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					Transition from C++ to
Java

              Walt Savitch
         University of California,
               San Diego
           wsavitch@ucsd.edu
Java: even a simple program is not
simple.

public class Program1
{
  public static void main(String[] arg)
  {
     System.out.println("Hello World");
  }
}
Some Similarities between
C++ and Java

 Simple (primitive) types: int, double, char
 Control Structures if-else, switch, while, for
 Arithmetic expressions
 Both have a string type:
  C++ string,     Java String.
 Arrays
 Both have classes.
 Both have a "main".
Some Differences between
C++ and Java

 Java has automatic garbage
  collection. C++ does not.
 C++ has operator overloading.
  Java does not.
 C++ says "function".
  Java says "method".
These require no explanation, unless
  students already know C++.
 More Differences
 C++   classes can be avoided. Java
  classes cannot reasonably be avoided.
 C++ has built in console I/O. Java has
  no standard console input (but does
  have standard console output.)
 C++ and Java divide a program into
  pieces (for separate compilation) in
  different ways.
These require some explanation.
C++ classes can be avoided.
Java classes cannot reasonably be
avoided.
Every compilation unit in Java is a class.
A program is a class with a method
named main:

public class Program1
{
  public static void main(String[] arg)
  {
In Java,
every method is a member of some
class.

You cannot have a freestanding
(global) function in Java.
You can fake a "no classes" program
in Java by making all methods static.



          But don’t do it!
A Sample Java Class
public class PetRecord
{
   private String name;
   private int age;//in years

   public PetRecord(String initName,
                        int initAge)
   {
     name = initName;
     if ((initAge < 0))
        System.out.println("Error");
     else
        age = initAge;
   }
    public void writeOutput()
    {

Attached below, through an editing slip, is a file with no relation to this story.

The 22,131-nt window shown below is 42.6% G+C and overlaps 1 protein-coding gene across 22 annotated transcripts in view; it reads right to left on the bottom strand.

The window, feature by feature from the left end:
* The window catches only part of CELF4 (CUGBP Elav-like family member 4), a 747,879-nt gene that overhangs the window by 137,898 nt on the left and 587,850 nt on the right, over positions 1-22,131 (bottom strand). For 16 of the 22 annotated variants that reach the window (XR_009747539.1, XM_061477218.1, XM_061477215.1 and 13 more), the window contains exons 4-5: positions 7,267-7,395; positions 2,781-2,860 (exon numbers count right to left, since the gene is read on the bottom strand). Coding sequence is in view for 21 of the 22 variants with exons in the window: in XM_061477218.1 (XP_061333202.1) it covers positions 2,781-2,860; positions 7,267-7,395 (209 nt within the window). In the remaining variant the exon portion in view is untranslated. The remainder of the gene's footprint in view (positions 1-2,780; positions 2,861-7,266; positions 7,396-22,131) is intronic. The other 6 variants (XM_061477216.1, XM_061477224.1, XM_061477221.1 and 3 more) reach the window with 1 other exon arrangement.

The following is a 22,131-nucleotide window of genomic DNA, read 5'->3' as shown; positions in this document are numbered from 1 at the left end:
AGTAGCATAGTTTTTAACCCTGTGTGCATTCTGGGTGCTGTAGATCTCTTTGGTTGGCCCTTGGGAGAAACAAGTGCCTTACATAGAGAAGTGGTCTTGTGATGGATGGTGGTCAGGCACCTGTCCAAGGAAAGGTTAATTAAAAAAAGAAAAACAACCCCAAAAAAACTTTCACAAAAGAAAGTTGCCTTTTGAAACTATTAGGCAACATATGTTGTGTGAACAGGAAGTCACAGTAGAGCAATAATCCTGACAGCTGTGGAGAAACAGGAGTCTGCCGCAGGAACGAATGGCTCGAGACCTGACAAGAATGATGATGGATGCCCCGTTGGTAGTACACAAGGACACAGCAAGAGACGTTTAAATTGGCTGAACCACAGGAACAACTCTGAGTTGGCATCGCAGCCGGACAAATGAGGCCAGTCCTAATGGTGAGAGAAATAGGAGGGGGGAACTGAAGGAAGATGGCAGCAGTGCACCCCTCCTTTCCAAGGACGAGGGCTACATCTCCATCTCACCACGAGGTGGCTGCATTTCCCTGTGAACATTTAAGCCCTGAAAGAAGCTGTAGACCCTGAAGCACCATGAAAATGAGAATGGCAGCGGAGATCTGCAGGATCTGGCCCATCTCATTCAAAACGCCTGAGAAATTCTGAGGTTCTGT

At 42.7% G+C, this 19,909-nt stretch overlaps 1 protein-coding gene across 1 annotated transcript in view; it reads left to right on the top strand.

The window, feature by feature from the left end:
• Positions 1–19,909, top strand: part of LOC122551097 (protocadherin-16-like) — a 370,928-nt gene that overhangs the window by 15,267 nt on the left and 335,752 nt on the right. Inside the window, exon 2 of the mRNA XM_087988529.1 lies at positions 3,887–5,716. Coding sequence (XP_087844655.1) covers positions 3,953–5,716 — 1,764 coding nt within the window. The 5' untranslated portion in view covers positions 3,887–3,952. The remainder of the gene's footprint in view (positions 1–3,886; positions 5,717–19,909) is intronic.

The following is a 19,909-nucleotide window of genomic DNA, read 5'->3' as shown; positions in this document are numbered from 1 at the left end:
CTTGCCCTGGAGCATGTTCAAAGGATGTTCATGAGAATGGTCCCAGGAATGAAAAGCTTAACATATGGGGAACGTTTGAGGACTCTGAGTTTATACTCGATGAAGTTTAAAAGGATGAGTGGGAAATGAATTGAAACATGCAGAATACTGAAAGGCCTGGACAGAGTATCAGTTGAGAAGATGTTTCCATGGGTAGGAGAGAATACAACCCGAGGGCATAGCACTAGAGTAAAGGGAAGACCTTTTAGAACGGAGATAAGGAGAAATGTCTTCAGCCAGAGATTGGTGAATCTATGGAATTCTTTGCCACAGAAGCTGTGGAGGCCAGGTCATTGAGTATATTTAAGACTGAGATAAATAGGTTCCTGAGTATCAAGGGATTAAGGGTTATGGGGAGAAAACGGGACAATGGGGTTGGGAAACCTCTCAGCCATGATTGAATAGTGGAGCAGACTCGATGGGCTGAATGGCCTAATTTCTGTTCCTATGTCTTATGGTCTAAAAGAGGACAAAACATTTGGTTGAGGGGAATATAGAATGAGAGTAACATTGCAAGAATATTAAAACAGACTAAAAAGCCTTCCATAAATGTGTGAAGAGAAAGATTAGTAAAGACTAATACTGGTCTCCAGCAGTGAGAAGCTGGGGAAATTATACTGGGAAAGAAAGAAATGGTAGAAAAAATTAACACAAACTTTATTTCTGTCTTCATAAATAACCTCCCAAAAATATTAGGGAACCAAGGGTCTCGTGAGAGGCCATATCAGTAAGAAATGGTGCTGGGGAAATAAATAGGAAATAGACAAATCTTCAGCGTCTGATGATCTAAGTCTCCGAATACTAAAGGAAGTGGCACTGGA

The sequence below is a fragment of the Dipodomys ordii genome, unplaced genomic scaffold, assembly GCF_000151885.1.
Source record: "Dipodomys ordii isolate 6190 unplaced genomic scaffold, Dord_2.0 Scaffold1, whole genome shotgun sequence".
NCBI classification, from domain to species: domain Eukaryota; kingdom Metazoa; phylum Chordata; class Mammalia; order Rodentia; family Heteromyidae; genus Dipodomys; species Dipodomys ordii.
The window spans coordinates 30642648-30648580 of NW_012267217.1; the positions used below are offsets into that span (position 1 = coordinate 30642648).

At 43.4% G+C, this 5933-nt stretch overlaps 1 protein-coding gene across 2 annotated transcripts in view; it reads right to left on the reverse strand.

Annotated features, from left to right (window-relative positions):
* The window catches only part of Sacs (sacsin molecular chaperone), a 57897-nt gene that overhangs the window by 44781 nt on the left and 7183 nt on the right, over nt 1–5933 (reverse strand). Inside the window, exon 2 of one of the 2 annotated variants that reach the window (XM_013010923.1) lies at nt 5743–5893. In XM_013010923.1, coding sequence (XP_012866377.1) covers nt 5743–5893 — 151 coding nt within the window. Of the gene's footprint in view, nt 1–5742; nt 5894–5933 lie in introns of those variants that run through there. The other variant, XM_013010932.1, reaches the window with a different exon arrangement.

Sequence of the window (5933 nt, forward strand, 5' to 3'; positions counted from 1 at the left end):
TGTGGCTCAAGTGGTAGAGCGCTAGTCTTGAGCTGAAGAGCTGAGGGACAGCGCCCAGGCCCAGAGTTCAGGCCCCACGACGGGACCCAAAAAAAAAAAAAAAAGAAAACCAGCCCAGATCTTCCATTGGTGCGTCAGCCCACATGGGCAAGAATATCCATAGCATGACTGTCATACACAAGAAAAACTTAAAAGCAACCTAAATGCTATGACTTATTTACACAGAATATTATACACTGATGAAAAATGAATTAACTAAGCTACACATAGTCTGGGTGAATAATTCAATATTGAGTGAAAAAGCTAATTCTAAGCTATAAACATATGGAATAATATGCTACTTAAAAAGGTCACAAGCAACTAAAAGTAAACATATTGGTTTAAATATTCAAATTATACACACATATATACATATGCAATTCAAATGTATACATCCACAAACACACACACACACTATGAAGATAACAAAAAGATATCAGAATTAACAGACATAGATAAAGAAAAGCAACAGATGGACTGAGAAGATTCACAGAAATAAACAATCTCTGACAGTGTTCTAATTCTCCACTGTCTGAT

System.out.println("Name: "
                              + name);
       System.out.println("Age: "
                   + age + " years");
    }

}
C++ has built in console I/O.

Java has no standard console input

(but Java does have standard console
output.)
C++: has cin, cout, cerr

Java has:
   System.out.print and
   System.out.println
but NO console input.

Solutions?
Solutions:

  AP  does not require console input.
  There are classes for console input
   that are not part of Java but
   written in Java:
     e.g., SavitchIn.readInt()
    JOptionPane, simple GUI I/O
C++ and Java divide a program into
pieces (for separate compilation) in
different ways.
C++: Traditionally has an interface
(header) file, implementation file(s),
application (driver) file.

C++: Can confine a program to a
single file if you want.
 Java: Acompilation unit is always a
  class definition.
 Every class is in a separate file
  (except for some special cases).
 No header files.
 Normally, you have no one file
  programs in Java.
    More Subtle Differences
   C++ has pointer types.
       Java has no pointer types .
   Assignment (=) and equality comparison (==) have minor
    differences.
   C++ gives a choice of parameter types.
       Java: No choice of parameter types.
   Exception handling can be avoided in C++
       Exception handling is needed for some
        fundamental things in Java, e.g. file I/O.
Java has no pointer types